A new project titled Open SA! aims to make South African historical and cultural material widely accessible, by allowing ordinary people as well as professionals to share their heritage online and make it available for republishing and remixing, for the benefit of all.
"We believe that getting ordinary people involved in sharing their history on the internet with artists, historians, students and researchers is a great way to keep local history alive and accessible," said the Open SA! team in a statement.
The Open SA! project is an initiative of popular positive-themed blog SA Rocks and the African Commons Project, a Johannesburg-based non-profit organisation that works to empower communities towards innovation, creativity and wisdom through the internet and other new technologies.
African Commons is working closely with the Alexandria Archive Institute, which is building a collection of open access, internet-based resources for archaeology and world history.
Using the principle of public domain – works that the public may copy, adapt and share without limitation – Open SA! gathers, tags and manages relevant submissions from contributors from all facets of society, and makes them freely available online.
The Open SA! team has another mission, and that is to reach out to young creative voices in South Africa, with a view to teaching them how to find open content that they may freely and legally adapt and share.
Finally, for those whose material needs to be digitized first, Open SA! plans to arrange digitization drives, with the help of volunteers, to transfer collections into the correct format.
South Africa's national Department of Arts and Culture, the custodian of the country's rich and diverse heritage, has long held that shared heritage is an important tool in social cohesion and nation building.
The Encyclopaedia of South African Arts and Culture, currently in beta testing, defines nation-building as the fostering of a sense of pride and knowledge in all aspects of South African culture, heritage and the arts.
An additional aspect of nation building is the encouragement of mutual respect and tolerance and inter-cultural exchange between various cultures and art disciplines, which in turn facilitates the emergence of a shared cultural identity based on diversity.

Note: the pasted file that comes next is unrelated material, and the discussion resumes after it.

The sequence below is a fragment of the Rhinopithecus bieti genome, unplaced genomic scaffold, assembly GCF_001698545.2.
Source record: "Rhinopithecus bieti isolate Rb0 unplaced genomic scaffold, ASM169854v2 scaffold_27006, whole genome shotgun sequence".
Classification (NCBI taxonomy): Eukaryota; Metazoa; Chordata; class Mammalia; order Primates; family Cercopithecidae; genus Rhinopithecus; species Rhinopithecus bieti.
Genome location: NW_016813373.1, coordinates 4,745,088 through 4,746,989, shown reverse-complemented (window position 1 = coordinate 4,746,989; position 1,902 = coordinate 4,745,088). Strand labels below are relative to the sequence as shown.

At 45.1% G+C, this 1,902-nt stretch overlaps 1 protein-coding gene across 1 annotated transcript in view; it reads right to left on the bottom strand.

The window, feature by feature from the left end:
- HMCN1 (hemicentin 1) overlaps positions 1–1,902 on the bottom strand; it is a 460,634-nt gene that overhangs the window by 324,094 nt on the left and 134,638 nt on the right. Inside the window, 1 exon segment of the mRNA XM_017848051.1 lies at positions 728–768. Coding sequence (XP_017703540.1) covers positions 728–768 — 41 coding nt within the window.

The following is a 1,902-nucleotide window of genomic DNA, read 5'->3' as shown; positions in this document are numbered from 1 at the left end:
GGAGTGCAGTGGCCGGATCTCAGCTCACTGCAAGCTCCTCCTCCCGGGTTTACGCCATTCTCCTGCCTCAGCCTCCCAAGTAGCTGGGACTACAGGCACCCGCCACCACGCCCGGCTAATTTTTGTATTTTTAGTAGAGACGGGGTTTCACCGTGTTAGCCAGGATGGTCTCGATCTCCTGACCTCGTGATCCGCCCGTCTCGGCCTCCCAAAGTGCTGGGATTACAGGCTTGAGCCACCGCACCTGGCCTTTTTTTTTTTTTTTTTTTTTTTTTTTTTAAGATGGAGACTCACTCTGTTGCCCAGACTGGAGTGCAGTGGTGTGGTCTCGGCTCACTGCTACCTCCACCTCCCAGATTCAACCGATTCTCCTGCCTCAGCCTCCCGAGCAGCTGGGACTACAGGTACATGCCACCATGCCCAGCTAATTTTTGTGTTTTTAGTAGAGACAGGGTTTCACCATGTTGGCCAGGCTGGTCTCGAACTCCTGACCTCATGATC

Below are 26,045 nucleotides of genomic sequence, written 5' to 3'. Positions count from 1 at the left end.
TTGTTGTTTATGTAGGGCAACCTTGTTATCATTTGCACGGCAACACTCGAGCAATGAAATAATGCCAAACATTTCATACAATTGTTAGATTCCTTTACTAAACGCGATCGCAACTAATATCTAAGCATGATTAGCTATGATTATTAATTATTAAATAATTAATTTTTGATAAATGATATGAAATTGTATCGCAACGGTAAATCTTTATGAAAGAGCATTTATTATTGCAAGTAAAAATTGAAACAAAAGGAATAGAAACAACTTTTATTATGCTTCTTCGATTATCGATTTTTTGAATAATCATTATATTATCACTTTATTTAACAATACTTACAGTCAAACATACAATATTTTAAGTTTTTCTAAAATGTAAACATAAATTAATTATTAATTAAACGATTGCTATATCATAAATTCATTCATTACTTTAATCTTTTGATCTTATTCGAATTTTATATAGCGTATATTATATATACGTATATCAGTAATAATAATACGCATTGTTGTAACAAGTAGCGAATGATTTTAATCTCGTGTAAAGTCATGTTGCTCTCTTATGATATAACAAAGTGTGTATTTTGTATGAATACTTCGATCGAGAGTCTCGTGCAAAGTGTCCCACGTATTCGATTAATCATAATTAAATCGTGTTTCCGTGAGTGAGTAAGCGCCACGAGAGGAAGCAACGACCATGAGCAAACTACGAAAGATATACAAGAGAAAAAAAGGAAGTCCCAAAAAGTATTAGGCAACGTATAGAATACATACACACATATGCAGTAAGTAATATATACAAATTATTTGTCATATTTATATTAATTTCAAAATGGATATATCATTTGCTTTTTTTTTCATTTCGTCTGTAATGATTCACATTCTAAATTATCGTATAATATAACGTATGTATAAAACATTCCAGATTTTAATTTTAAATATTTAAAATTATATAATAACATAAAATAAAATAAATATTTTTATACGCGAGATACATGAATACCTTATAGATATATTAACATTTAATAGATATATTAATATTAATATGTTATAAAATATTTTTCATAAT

Open SA! takes advantage of new developments and publishing platforms, such as blogging and citizen journalism, and online publishing of photographs, videos and music, which it views as vital components of a new form of democratic speech. This, it says, should be nurtured, and one of the best ways to do that is to provide easy access to quality resources and materials.
Citing examples such as the speech former president Nelson Mandela delivered on his release from prison in 1990, or his successor Thabo Mbeki's rousing "I am an African" speech, the Open SA! project says that these priceless resources should be available to more than just the professional journalists, filmmakers and researchers who were traditionally authorized to re-publish them.
To this end, the public is encouraged to submit their material or material belonging to friends or family, provided that contributors either own the copyright to the materials or have written permission from the copyright holder.
Leading the Field
One of the first contributors to Open SA! is new media specialist and photographer Gregor Rohrig, who has made available a classy selection of his photos taken around Johannesburg.
All photos are licensed under the Creative Commons concept and may freely be shared and remixed, provided that proper attribution is given, images are used for non-commercial purposes, and any adaptation of the works is distributed under the same or a similar license. These conditions may be waived with permission from Rohrig.
Commenting on the wealth of historical and cultural material held by South Africans, Rohrig asked, "What good are these materials if they cannot be used and reused creatively?"
The talented photographer expects the local creative industry to be even more inspired and encouraged with the unlocking of local resources that have previously been inaccessible.
By Janine Erasmus